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Monday, April 09, 2007

"Minor Rally In Central Moscow"

Alexander Dugin's first major "anti-Orange" action was something of a disappointment--for Dugin, at least.

"Nationalists Stage Minor Rally In Central Moscow," was the RadioFreeEurope headline. When announcing the rally in mid-March, Dugin spoke of 1,500 marchers (as against the 5,000 anti-Putin marchers who turned out in St Petersburg at the start of March). In the event he gathered only 600-700 (Moscow Times/Kommersant) or 400 (Associated Press, printed in The Herald Tribune), and they were not even allowed to march. Worse still, according to the Moscow Times, "Several participants . . . said they . . . had come to Moscow because they had been offered a free bus ride."

This disappointment is not surprising. As I wrote in the second edition of Against the Modern World (so far published only in Serbian):
Another reason for predicting little final significance for the Anti-Orange Youth Front is that Dugin’s other ventures into practical politics (the early NBP and the Eurasia Party) were never of much significance, and were certainly far less significant than his intellectual interventions (the ideological cement for the Red-to-Brown alliance, and then the Eurasia Movement itself). Dugin himself seems to accept this. When asked why, in that case, he persisted in such ventures, he responded that he had "never abdicated from concrete politics" and that it was necessary to "try to put into practice things that are impossible to put into practice" as a demonstration of faith, since intellectual activity is related to being.

11 comments:

Anonymous said...

Is it a coincidence that in today's BBC Hard Talk, Stephen Sackur asked Russian world chess champion turned political activist Garry Kasparov a similar question?

The number of people in demonstrations that you initiated was only in hundreds. Why do you give up chess for politics? and do you wish to go back?

Despite the fact that Dugin and Kasparov's political activisim are against complete opposite targets, they share one thing in common--fearlessly plunging into their unfamiliar territory which they know is full of landmines.

Kasparov's answer to Sackur was "I did it for my country and I only look forward."

Both Dugin and Kasparov claim to be patriotic. East or West, which path to take to save Russia?

Mark Sedgwick said...

[Gary Kasparov was one of the more prominent speakers at the St Petersburg opposition rally to which Dugin's rally was a response. He was interviewed by the BBC while in London to promote his book How Life Imitates Chess]

Anonymous said...

So, are you implying that Kasparov is more hypocritical whereas Dugin is more of a true patriot? In this case, I think I should read more about Dugin. Any recommended readings?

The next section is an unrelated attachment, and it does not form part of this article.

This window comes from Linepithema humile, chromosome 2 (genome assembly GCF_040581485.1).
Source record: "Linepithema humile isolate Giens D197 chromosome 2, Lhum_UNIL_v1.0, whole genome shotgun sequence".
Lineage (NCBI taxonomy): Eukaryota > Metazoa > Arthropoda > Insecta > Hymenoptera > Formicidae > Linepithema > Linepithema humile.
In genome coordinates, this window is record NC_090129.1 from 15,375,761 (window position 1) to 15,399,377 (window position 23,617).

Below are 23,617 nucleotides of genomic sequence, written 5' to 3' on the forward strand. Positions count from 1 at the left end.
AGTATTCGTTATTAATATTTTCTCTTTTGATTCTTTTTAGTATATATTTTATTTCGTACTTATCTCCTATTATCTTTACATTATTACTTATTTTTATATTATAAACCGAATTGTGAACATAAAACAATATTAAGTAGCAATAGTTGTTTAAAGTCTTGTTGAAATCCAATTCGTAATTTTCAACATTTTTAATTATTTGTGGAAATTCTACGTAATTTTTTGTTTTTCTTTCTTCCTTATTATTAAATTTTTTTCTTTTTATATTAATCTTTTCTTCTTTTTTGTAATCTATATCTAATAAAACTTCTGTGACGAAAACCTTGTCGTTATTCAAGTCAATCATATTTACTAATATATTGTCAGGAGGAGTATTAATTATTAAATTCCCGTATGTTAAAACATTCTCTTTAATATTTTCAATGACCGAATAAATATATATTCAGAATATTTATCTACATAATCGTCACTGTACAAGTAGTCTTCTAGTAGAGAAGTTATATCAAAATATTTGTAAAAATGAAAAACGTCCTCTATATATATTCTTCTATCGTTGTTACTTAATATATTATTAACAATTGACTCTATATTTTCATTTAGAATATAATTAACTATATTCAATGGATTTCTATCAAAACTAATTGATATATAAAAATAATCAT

Mark Sedgwick said...

are you implying that Kasparov is more hypocritical whereas Dugin is more of a true patriot?

No! I don't think there's anything hypocritical about promoting one's books!

Any recommended readings?

There's an excellent paper by Marlene Laruelle, available online.

And since there's nothing hypocritical about promoting one's books, there's also a book of mine, available from the www.traditionalists.org bookstore. This has one chapter on Dugin, and puts him in one of his wider contexts.

Anonymous said...

What I meant was: are you implying, at least alluding, Kasparov is more hypocritically patriotic? Of course there's nothing hypocritical about promoting one's books! and I'm sure your own book is great!

I will read the paper later and get back to you soon. Thanks for the response, very interesting!

Mark Sedgwick said...

No allusions or implications intended. I was just noting why Kasparov was relevant to the discussion, for the benefit of others who read these comments. My job is to observe and record, not to judge anyone's patriotism.

Mark Sedgwick said...
This comment has been removed by the author.
Anonymous said...

Understood. I did not notice the [] you used on your comment and certainly was not aware of the importance of it in carrying out meticulously neutral academic discussion. Sorry for my shallowness. Beginners/layman always ask blunt questions without knowing the rules of academia. Thanks again for your patient responses.

Also, a thought just came to my mind. Have you ever researched on Traditionalism in Israel? I don't know if Guenonian Traditionalism has any followers there, but my hunch is that since there are so many immigrants from Russia and all over Europe, there might be a chance. And if indeed it has, it will be another interesting example of Traditionalism in the Middle East.

Mark Sedgwick said...

Beginners/layman always ask blunt questions without knowing the rules of academia.

That's what can keep academics in touch ith reality!

Also, a thought just came to my mind. Have you ever researched on Traditionalism in Israel?

That requires a post in itself.

Bob said...

I'm curious if there are concrete plans for an english version of the second edition of your book. I've been meaning to read it ever since it came out, but if there is supplimentary material in the new version and if it will be available in english before too long, I shall wait.

Thanks.

Mark Sedgwick said...

Bob--Sorry, not coming out in English for now. See full answer here. Why not visit the traditionalists.org bookstore?!